The use of telemedicine to support Brazilian primary care physicians in managing eye conditions: The TeleOftalmo Project

PLoS One. 2020 Apr 2;15(4):e0231034. doi: 10.1371/journal.pone.0231034. eCollection 2020.


Purpose: To determine whether teleophthalmology can help physicians in assessing and managing eye conditions and to ascertain which clinical conditions can be addressed by teleophthalmology in primary care setting.

Methods: We evaluated the resolution capacity of TeleOftalmo, strategy implemented in the public health system of southern Brazil. Resolution capacity was defined as the ability to fully address patients' eye complaints in primary care with remote assistance from ophthalmologists. Data from tele-eye reports were collected over 14 months. Resolution capacity was compared across different age groups and different ocular conditions.

Results: Overall, 8,142 patients had a tele-eye report issued in the study period. Resolution capacity was achieved in 5,748 (70.6%) patients. When stratified into age groups, the lowest capacity was 43.1% among subjects aged ≥65 years, while the highest was 89.7% among subjects aged 13-17 years (p<0.001). Refractive error (70.3%) and presbyopia (56.3%) were the most prevalent conditions followed by cataract (12.4%) and suspected glaucoma (7.6%). Resolution capacity was higher in cases of refractive error, presbyopia, spasm of accommodation and lid disorders than in patients diagnosed with other condition (p<0.001).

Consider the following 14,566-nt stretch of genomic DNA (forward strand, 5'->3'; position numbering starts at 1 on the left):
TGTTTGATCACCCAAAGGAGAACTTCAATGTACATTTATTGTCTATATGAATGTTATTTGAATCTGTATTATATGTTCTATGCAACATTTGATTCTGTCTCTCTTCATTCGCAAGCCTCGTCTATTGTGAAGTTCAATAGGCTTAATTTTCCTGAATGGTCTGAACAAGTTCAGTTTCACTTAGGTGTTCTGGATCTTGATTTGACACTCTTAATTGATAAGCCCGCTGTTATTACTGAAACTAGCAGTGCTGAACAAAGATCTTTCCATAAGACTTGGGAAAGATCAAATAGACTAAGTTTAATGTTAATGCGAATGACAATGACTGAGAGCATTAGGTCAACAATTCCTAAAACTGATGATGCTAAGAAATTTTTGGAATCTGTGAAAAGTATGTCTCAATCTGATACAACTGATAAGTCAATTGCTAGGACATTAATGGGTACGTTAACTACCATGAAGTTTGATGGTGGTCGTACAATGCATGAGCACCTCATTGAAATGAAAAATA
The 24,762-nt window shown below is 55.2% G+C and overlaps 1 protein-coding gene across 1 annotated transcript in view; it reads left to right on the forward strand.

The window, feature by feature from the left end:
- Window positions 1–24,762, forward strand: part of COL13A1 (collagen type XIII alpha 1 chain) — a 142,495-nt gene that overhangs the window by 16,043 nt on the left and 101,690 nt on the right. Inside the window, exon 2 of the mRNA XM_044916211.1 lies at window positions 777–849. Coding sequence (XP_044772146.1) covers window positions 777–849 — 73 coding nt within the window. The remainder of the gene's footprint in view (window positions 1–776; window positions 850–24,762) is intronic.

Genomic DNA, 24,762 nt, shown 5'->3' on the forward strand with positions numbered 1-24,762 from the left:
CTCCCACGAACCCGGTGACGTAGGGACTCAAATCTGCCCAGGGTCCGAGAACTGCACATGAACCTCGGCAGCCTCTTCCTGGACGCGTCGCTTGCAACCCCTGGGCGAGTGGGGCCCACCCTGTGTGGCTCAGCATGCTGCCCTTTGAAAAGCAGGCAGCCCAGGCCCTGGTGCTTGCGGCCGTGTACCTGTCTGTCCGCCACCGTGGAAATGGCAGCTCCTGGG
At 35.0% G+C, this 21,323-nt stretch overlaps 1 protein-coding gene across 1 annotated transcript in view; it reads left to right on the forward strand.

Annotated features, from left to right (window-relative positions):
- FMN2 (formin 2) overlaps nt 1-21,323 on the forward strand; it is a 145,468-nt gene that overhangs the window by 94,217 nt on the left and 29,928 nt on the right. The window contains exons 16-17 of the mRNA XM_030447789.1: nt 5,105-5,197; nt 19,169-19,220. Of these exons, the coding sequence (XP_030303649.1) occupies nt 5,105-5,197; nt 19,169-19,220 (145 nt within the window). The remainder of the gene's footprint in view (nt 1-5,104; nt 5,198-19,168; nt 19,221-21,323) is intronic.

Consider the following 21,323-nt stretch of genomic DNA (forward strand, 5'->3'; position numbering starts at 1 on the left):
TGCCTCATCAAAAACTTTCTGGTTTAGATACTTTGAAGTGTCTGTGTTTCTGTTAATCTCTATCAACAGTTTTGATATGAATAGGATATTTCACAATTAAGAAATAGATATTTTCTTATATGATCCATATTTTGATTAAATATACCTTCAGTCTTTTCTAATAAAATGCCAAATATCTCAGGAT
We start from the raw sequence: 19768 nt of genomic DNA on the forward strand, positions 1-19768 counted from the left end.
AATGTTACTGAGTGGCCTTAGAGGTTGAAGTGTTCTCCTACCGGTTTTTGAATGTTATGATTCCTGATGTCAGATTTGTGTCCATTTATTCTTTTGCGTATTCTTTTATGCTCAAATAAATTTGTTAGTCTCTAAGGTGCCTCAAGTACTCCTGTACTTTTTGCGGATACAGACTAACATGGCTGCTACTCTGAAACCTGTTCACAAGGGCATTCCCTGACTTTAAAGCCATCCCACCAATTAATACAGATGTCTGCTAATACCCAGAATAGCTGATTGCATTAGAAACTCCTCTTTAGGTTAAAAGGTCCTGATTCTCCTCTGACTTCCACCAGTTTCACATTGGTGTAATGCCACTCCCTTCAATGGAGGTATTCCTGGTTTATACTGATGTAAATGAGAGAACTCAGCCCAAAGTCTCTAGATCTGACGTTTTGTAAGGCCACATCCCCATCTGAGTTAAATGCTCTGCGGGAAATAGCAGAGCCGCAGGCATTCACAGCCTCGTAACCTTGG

Conclusions: With telemedicine support, primary care physicians solved over two-thirds of patients' eye or vision complaints. Refractive errors had high case resolution rates, thus having a great impact on reducing the number of referrals to specialty care. Teleophthalmology adoption in primary-care settings as part of the workup of patients with eye or vision complaints promotes a more effective use of specialty centers and will hopefully reduce waiting times for specialty referral.

Publication types

  • Research Support, Non-U.S. Gov't

MeSH terms

  • Administration, Ophthalmic
  • Adolescent
  • Adult
  • Brazil
  • Cataract / diagnosis*
  • Child
  • Cross-Sectional Studies
  • Female
  • Humans
  • Male
  • Middle Aged
  • Ocular Hypertension / diagnosis*
  • Ophthalmology / methods
  • Physicians, Primary Care
  • Primary Health Care
  • Referral and Consultation
  • Refractive Errors / diagnosis
  • Telemedicine
  • Visual Acuity / physiology
  • Young Adult

Grant support

This work is based on research supported by Hospital Moinhos de Vento and the Program of Support for the Institutional Development of the Unified Health System (PROADI-SUS) (Website: The funders had no role in study design, data collection and analysis, decision to publish, or preparation of the manuscript.